## 1/24/13

### roc

I'm trying to understand ROC curves. They look kinda like this:

The TPR means True-Positive Rate. The FP means False-Positive Rate. I've said before that TP and FP confuse me. So let's start by trying to understand that. Here's a diagram to help me remember:

Ok, Wikipedia says TPR = "the fraction of true positives out of the positives". Seems like precision. But later it says "TPR is also known as sensitivity", where Wikipedia says sensitivity is the "probability of a positive test, given that the patient is ill." But that seems like recall. Alas. Which is it?

Poking around, I think that TPR is sensitivity, and FPR is related to specificity, i.e., it is 1 - specificity. What awful names. Why do people want names for related concepts that sound so much like each other?

Just to make sure I understand sensitivity and specificity: sensitivity is how accurate the test is on red dots, and specificity is how accurate the test is on grey dots.

So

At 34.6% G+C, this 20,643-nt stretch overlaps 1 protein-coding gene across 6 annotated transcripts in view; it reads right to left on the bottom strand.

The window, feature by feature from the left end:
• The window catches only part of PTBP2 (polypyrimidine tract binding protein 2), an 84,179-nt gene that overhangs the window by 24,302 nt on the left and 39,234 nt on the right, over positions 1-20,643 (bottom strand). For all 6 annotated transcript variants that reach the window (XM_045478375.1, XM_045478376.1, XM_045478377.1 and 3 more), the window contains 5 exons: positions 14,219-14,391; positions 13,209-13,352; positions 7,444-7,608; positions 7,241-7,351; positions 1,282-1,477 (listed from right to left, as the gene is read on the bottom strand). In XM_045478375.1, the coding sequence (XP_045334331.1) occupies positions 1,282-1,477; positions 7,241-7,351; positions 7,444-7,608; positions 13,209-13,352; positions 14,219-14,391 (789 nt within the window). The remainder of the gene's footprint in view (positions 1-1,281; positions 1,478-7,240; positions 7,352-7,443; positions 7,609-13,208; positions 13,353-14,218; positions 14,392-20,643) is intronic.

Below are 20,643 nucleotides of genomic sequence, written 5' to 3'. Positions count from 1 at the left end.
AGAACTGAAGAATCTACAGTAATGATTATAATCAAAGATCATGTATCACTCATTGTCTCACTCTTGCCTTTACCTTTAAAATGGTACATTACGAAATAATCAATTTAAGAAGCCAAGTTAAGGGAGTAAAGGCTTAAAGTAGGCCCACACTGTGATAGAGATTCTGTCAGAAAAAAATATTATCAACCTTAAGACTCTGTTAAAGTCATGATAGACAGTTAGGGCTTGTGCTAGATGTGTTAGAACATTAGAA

TPR = sensitivity = recall.
FPR = 1 - specificity = 1 - "accuracy on grey dots" = "inaccuracy on grey dots"

Let's try to get some parallel construction:

TPR = probability of saying a red dot is red
FPR = probability of saying a grey dot is red

So both measures are probabilities of saying dots are red.

Fine. Now the ROC curve goes from the lower-left corner (0, 0), to the upper-right corner (1, 1). What does the lower-left corner mean? Low TPR and low FPR.. that means we're unlikely to say anything is red. That seems easy to achieve. Just never say anything is red. So that must be what happens when the threshold of our test is too high, such that nothing ever meets it.

The upper-right corner means high TPR and high FPR.. that means we're very likely to say things are red. That also seems easy to achieve. Just always say everything is red. So that must be what happens when the threshold of our test is too low, such that everything meets it.

So I suppose if we try different threshold values from low to high, we'll sortof draw a line from the upper-right corner to the lower-left corner. Perhaps it is easier to think of trying different threshold values from high to low so that we draw a curve going to the right.